Just as mental health care is an issue, so is physical care.
As The Star reported on Jan. 6, foreign-born residents in Ohio have a higher-than-national average of tuberculosis cases.
Also, there are 22 countries that since 1998 have been considered to be the TB “high burden” countries, according to TB Facts.
Ohio went from 149 reported TB cases in 2017 to 178 in 2018, a 19.5 percent jump, according to data by the Centers for Disease Control and Prevention. The number of TB incidences in the same period increased from 1.3 (per 100,000) to 1.5, a 19.2 percent change.
The CDC said that while cases of TB in Ohio in 2017 were below the national average rate of 14.4 cases per 100,000, that was not the case for foreign-born residents, who had an average of 20.1 cases per 100,000, placing them above the national average.
Despite the health care burdens, DeWine is one of more than 30 governors who have agreed to accept more refugees under Trump’s plan for states to opt in, The Star’s Jan. 6 story said.
Ohio already has been a national leader in accepting refugees.
It was among the top states in the nation for accepting refugees in Fiscal Year 2019 — it took in 1,400, according to data by the Pew Research Center. The fiscal year ended Sept. 30, 2019.
In just eight months of FY 2017 (October 2016-April 2017), Ohio took in 2,152 refugees, Pew Research Center said.
The Star on Dec. 30 reported that refugee resettlement in Ohio is up 22 percent under Gov. DeWine.
You can see the breakdown of refugees resettled to Ohio over the last two years.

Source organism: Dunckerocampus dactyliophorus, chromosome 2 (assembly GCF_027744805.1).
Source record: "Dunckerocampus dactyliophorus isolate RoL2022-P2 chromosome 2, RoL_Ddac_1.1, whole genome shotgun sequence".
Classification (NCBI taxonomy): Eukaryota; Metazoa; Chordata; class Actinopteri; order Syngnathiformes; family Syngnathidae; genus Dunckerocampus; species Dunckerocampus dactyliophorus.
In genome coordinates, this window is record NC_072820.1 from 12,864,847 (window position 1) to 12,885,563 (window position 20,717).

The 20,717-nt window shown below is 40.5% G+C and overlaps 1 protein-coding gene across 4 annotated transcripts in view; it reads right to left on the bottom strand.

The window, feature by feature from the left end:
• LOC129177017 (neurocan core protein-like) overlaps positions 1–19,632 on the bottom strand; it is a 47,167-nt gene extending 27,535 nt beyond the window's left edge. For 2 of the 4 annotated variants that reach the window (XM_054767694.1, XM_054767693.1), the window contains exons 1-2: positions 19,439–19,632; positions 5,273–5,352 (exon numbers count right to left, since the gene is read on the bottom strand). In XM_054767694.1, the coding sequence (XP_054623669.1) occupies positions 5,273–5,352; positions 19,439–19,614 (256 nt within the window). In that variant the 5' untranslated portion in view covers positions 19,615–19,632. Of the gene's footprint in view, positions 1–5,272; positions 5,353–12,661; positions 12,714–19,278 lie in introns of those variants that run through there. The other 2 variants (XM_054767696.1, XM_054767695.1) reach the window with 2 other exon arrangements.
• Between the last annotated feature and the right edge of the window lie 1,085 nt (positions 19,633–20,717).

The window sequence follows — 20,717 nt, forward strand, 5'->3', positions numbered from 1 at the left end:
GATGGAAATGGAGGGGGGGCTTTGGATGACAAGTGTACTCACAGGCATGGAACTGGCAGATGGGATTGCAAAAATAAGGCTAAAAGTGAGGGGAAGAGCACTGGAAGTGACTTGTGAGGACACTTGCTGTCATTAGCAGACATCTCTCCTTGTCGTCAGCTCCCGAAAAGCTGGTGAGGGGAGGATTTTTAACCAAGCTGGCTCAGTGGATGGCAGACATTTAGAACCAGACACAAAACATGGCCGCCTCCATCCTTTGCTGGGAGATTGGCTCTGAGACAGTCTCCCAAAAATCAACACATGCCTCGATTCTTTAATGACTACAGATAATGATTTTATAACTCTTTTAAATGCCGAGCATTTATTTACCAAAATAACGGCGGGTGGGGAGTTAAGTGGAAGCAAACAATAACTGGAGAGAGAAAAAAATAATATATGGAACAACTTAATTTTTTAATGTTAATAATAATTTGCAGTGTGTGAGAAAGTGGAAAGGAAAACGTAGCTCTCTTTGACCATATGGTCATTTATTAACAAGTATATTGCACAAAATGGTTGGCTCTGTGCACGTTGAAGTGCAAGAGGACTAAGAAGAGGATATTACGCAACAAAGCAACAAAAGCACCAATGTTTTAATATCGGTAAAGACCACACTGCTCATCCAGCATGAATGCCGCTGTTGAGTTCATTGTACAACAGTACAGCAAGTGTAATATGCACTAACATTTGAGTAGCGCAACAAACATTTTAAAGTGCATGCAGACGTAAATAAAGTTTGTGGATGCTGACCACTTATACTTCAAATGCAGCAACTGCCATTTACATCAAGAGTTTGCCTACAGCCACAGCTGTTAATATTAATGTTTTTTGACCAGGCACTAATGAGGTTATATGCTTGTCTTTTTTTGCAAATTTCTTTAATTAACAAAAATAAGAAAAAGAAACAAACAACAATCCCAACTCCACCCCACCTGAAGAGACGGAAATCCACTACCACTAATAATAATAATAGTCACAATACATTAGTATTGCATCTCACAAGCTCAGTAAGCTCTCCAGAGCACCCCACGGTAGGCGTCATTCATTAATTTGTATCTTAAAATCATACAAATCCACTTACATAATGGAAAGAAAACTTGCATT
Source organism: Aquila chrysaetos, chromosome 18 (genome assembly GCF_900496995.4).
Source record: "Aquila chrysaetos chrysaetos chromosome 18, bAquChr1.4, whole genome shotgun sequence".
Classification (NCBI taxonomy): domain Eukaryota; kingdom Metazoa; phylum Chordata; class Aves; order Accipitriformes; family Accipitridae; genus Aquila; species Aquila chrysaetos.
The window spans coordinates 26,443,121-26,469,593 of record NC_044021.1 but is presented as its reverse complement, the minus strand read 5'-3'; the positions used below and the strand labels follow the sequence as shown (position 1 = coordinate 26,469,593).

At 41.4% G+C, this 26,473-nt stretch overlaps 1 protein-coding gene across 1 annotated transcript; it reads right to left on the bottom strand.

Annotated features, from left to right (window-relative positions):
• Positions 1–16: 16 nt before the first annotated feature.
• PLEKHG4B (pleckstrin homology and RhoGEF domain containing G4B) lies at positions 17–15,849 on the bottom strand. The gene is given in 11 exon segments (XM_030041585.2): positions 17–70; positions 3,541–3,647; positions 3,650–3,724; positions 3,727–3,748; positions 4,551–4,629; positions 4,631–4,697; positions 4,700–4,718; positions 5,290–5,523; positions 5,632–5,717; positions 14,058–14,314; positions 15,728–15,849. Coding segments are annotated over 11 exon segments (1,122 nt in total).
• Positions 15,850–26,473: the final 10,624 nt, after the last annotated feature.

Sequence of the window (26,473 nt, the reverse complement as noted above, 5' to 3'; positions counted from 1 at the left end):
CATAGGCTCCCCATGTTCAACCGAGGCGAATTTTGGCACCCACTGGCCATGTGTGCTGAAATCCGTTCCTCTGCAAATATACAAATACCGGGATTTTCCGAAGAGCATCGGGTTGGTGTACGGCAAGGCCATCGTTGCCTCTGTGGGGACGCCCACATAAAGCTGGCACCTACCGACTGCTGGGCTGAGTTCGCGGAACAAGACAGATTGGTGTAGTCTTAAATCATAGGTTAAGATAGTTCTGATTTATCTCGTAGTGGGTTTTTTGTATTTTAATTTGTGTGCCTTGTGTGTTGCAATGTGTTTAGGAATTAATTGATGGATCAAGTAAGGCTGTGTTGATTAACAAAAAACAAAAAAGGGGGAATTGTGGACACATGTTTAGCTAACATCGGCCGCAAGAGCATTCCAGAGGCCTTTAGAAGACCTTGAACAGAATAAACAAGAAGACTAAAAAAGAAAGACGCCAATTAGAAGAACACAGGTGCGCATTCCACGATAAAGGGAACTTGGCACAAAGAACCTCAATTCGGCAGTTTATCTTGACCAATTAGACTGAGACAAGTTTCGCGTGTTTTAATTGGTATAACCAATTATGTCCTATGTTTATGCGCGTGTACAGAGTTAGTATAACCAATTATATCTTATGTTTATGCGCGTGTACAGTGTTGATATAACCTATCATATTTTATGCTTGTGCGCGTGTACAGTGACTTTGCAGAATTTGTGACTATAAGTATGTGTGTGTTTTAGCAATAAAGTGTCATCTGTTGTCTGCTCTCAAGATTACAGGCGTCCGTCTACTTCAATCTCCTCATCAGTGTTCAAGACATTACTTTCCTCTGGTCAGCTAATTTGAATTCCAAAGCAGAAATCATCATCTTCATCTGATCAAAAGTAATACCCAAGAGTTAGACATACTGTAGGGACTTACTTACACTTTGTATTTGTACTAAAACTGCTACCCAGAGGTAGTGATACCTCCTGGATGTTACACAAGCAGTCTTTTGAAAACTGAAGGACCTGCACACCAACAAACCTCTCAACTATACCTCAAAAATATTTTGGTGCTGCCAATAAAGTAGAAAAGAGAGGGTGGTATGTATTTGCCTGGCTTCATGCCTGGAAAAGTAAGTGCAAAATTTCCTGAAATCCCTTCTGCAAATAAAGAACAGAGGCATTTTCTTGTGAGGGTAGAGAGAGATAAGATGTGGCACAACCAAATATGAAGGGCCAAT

An estimated 3 million refugees have been resettled in the United States under the Refugee Admission Program (RAP), which was established under the Refugee Act of 1980, which was signed by President Jimmy Carter.
Under that law, the maximum number of refugees authorized to resettle in the United States each fiscal year is determined each September when the president announces a refugee “cap” in a formal presidential determination letter submitted to Congress.
President Obama set the refugee “cap” at 90,000 in FY 2016, the last full year of his administration. (October 1, 2015 to September 30,2016).
In September of 2019, President Trump set the refugee “cap” at 18,000 for FY 2020, which began on October 1, 2019 and ends on September 30, 2020, a reduction from the refugee “cap” of 22,000 the president set for FY 2019.
Eight months from now, in September of 2020, President Trump will set the refugee “cap” for FY 2021, a number that is expected to be at or below the FY 2020 “cap” of 18,000. Then in September of 2021, whoever wins the November 2020 presidential election will set the refugee “cap” for FY 2022. All of the major contenders for the 2020 Democratic presidential nomination have promised to increase the FY 2020 refugee “cap” to 100,000 or more, likely greater than a five-fold increase from the FY 2020 “cap” established by President Trump.
Of equal importance, under a Democratic administration, the leading countries of origin for refugees admitted into the United States are likely to revert to the pattern of the final year Obama administration (FY 2016), when the vast majority of refugees resettled in the United States (more than 75 percent, or 70,306 out of 89,995 according to the Department of State’s wrapsnet.org website) came from seven Middle Eastern countries: Syria, Iran, Iraq, Somalia, Afghanistan, Pakistan, and Sudan.
– – –
Jason M. Reynolds has more than 20 years’ experience as a journalist at outlets of all sizes.